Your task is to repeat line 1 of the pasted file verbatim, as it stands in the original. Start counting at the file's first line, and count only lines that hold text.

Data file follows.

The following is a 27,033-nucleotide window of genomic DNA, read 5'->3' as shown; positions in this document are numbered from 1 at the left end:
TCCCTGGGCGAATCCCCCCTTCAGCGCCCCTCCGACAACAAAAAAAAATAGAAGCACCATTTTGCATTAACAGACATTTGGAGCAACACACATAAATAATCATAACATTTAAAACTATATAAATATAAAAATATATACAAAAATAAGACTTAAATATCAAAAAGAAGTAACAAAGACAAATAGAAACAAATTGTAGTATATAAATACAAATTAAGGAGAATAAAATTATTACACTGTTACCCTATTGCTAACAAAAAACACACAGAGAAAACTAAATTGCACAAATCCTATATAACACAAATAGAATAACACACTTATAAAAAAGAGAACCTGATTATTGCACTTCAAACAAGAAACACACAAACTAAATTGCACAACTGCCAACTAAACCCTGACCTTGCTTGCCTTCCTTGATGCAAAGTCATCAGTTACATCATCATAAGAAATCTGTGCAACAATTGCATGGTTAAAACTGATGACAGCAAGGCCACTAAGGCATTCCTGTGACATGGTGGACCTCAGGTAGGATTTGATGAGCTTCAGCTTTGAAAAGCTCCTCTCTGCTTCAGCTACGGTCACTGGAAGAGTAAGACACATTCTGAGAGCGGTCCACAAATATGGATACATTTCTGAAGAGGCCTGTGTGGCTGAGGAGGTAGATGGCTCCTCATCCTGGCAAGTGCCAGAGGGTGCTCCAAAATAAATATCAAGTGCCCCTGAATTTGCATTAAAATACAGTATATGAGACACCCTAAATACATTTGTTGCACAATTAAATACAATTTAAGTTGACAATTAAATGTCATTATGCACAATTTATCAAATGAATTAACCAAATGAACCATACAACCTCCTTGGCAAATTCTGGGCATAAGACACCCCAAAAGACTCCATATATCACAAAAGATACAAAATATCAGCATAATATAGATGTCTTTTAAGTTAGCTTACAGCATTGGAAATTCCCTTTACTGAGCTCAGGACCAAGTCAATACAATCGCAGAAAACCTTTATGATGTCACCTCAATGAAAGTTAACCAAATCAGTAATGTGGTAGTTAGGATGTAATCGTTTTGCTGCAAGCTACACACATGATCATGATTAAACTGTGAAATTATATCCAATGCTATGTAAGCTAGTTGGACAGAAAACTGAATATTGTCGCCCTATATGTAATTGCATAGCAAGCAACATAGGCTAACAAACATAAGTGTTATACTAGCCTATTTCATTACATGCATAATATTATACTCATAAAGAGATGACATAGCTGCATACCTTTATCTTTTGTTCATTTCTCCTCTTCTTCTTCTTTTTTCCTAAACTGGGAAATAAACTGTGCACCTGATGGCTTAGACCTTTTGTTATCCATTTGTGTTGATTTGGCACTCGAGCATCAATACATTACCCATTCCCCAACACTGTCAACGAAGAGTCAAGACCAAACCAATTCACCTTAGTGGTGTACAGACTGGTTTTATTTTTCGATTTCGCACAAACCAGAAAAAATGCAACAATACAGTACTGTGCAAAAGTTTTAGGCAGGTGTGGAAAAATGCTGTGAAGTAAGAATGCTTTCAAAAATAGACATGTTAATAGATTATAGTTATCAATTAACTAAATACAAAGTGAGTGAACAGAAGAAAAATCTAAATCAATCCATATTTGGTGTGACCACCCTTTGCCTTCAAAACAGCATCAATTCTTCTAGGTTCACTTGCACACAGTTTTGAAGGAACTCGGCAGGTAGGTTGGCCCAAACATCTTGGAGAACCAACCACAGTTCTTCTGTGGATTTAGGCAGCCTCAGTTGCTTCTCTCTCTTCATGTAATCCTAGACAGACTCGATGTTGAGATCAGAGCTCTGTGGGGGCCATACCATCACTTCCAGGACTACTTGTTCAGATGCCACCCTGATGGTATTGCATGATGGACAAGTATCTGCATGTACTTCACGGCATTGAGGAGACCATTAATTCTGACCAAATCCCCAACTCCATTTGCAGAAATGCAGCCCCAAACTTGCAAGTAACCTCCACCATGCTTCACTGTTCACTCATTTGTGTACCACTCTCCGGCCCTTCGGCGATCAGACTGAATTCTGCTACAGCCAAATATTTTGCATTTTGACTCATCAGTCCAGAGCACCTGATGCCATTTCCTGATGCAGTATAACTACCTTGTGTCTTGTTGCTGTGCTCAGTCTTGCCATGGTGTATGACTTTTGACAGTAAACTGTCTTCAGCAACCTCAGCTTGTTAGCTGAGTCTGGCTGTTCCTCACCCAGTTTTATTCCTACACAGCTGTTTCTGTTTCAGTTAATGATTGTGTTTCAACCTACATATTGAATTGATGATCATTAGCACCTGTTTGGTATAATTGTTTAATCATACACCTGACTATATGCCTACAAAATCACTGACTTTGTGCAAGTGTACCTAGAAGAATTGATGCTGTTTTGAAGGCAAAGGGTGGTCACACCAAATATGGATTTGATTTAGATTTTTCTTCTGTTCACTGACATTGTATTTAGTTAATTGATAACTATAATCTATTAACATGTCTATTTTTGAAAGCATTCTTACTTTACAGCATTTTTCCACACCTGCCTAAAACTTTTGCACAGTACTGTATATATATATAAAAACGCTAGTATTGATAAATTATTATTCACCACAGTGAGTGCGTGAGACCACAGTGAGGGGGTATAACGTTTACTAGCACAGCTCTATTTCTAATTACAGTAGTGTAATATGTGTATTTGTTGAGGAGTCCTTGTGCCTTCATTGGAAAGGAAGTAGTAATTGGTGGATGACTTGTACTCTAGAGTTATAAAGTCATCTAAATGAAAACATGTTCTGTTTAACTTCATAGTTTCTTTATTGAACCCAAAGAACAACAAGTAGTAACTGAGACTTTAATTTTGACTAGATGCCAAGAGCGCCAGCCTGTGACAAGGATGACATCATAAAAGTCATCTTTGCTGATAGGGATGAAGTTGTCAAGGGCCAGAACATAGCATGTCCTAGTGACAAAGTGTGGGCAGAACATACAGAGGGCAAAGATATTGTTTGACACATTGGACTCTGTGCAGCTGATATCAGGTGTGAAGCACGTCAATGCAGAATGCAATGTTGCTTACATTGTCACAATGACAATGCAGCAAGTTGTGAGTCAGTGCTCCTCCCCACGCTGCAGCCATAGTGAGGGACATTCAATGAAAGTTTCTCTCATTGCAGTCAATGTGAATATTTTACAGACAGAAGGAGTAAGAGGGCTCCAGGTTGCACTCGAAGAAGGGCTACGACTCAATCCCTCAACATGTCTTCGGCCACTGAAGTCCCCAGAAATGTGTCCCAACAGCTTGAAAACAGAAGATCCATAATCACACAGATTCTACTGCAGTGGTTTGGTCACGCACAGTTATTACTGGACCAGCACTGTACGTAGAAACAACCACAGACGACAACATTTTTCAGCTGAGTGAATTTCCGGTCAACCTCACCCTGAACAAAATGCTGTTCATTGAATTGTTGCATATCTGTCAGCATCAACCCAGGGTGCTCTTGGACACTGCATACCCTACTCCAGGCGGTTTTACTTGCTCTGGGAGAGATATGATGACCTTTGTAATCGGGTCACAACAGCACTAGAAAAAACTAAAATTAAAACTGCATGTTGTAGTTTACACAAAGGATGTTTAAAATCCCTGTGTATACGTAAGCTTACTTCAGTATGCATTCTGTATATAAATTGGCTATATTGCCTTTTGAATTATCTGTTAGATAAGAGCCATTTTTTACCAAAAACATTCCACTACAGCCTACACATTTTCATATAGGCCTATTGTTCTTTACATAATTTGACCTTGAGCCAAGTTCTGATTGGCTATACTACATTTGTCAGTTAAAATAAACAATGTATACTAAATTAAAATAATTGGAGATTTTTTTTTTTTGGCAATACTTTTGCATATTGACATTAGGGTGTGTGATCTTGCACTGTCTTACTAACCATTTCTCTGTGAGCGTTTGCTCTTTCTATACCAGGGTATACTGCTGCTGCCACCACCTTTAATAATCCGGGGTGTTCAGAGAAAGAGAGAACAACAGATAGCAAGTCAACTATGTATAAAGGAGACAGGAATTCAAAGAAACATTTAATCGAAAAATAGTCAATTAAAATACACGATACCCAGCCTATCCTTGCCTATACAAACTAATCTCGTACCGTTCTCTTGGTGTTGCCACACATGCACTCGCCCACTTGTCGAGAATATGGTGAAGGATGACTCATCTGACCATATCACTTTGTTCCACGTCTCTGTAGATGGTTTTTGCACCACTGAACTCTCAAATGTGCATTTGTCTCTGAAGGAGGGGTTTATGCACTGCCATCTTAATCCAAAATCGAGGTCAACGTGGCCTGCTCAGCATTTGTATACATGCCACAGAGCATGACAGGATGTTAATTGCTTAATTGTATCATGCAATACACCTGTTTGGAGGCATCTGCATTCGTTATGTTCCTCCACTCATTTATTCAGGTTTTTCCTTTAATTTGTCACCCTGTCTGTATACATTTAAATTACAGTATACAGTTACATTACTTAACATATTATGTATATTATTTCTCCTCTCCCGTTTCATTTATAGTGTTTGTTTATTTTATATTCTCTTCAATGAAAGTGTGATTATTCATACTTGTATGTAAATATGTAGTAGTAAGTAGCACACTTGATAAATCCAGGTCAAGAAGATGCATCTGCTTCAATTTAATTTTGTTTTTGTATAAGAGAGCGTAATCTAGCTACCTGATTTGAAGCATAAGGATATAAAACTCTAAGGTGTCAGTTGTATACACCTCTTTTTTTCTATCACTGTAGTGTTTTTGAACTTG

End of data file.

The following is a 27,033-nucleotide window of genomic DNA, read 5'->3' as shown; positions in this document are numbered from 1 at the left end: